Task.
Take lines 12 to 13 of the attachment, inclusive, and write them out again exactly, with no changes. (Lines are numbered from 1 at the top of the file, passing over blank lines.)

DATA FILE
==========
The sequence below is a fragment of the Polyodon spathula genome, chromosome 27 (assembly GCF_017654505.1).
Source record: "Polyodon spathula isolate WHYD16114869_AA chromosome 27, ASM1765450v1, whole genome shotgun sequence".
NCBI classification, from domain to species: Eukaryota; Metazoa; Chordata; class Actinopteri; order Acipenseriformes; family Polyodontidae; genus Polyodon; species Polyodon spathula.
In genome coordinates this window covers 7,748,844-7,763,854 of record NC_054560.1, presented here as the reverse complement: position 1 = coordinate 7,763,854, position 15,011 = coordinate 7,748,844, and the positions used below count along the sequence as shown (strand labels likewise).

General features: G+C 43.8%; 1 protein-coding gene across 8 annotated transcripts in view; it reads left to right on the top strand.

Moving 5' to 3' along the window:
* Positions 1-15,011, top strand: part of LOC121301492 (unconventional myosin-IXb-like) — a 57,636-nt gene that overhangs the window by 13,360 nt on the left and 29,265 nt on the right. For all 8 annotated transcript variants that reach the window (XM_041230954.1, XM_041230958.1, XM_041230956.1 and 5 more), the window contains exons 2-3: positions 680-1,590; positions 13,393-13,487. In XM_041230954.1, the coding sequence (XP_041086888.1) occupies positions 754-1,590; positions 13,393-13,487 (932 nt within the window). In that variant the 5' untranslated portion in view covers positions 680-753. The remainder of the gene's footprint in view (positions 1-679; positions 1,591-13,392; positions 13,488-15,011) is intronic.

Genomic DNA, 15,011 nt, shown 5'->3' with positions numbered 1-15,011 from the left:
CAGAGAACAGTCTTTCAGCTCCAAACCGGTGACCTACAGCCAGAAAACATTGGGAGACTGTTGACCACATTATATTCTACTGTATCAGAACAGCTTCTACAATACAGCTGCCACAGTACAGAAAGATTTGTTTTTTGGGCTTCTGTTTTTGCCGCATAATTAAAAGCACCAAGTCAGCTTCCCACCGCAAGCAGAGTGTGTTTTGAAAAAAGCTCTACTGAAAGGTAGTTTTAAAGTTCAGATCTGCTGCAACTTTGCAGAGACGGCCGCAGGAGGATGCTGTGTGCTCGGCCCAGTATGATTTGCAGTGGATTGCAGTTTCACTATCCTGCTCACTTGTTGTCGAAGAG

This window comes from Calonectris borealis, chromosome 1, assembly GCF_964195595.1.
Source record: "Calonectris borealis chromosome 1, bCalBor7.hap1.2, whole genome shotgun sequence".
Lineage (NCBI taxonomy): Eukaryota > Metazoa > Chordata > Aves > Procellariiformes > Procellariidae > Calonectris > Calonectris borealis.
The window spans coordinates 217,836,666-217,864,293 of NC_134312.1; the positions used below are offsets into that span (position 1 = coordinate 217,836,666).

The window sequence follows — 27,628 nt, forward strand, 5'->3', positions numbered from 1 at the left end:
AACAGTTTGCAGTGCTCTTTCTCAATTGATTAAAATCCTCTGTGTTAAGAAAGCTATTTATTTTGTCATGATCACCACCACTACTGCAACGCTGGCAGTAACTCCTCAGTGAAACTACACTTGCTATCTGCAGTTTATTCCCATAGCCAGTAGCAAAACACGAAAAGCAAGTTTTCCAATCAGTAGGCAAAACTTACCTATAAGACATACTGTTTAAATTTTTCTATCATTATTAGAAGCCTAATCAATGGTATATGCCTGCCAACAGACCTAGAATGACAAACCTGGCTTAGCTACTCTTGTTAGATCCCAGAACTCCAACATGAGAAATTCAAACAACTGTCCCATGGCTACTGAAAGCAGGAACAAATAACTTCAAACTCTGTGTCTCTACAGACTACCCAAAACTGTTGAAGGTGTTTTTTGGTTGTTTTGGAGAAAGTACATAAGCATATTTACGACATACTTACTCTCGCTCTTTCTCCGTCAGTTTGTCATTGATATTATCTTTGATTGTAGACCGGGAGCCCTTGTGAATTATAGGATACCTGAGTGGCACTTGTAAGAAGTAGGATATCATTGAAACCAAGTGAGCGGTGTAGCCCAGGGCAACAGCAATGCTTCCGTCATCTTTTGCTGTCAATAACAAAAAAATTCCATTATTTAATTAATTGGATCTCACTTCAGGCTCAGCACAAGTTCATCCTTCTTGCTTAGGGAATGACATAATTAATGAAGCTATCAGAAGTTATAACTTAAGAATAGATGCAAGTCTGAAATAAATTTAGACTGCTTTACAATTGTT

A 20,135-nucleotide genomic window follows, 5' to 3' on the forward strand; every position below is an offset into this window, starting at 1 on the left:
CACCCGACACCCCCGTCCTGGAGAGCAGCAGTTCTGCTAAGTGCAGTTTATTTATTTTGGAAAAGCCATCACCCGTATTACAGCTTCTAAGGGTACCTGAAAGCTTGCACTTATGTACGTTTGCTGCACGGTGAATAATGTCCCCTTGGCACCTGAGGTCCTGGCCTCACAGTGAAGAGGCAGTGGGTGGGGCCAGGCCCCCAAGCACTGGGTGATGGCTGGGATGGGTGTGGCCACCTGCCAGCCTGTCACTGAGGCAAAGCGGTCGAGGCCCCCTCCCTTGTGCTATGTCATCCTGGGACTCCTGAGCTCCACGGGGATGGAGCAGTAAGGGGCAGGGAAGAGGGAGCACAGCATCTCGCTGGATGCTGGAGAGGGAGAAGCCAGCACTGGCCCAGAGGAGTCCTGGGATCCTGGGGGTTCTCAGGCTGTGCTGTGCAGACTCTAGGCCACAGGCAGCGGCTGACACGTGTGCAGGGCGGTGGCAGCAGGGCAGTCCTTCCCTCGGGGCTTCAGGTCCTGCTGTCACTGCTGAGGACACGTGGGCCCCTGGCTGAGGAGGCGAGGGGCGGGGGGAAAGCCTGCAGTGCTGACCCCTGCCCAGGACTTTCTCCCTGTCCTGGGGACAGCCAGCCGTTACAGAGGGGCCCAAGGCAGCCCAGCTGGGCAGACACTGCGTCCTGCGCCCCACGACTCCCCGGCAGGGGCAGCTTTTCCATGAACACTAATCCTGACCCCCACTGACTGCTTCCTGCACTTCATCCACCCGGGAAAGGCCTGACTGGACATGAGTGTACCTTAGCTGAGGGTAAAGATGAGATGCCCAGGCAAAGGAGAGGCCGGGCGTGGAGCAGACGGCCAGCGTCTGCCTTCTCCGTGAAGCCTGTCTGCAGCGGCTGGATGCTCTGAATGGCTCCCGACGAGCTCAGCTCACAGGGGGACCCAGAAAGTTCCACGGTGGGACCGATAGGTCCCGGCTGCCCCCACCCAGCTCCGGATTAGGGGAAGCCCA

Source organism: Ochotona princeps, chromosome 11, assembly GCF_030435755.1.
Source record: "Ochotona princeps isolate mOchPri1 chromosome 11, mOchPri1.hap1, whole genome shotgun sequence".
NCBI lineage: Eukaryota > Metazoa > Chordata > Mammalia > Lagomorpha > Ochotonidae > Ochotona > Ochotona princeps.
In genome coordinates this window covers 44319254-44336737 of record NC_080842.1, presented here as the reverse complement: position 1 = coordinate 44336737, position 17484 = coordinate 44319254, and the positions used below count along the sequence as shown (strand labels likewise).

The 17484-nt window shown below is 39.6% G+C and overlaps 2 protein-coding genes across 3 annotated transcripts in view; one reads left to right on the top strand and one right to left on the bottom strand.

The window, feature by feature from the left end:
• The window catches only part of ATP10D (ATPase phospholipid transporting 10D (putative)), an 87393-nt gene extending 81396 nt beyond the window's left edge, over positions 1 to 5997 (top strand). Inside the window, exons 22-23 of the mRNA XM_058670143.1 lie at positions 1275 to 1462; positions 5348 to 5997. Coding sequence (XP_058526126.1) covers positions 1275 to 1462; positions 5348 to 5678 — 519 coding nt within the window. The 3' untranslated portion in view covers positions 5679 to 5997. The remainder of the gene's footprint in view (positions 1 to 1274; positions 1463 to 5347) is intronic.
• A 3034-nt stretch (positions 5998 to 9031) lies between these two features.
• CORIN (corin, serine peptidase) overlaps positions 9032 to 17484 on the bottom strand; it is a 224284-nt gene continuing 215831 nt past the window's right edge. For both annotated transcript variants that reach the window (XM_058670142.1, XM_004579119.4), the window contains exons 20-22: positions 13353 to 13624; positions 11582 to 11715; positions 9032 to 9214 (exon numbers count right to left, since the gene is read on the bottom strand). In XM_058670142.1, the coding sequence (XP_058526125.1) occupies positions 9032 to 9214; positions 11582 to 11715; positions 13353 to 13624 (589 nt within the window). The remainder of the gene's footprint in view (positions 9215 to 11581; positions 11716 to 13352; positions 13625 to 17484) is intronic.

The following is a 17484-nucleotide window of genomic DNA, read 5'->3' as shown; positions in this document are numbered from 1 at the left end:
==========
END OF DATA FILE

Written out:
Lineage (NCBI taxonomy): Eukaryota > Metazoa > Chordata > Aves > Procellariiformes > Procellariidae > Calonectris > Calonectris borealis.
The window spans coordinates 217,836,666-217,864,293 of NC_134312.1; the positions used below are offsets into that span (position 1 = coordinate 217,836,666).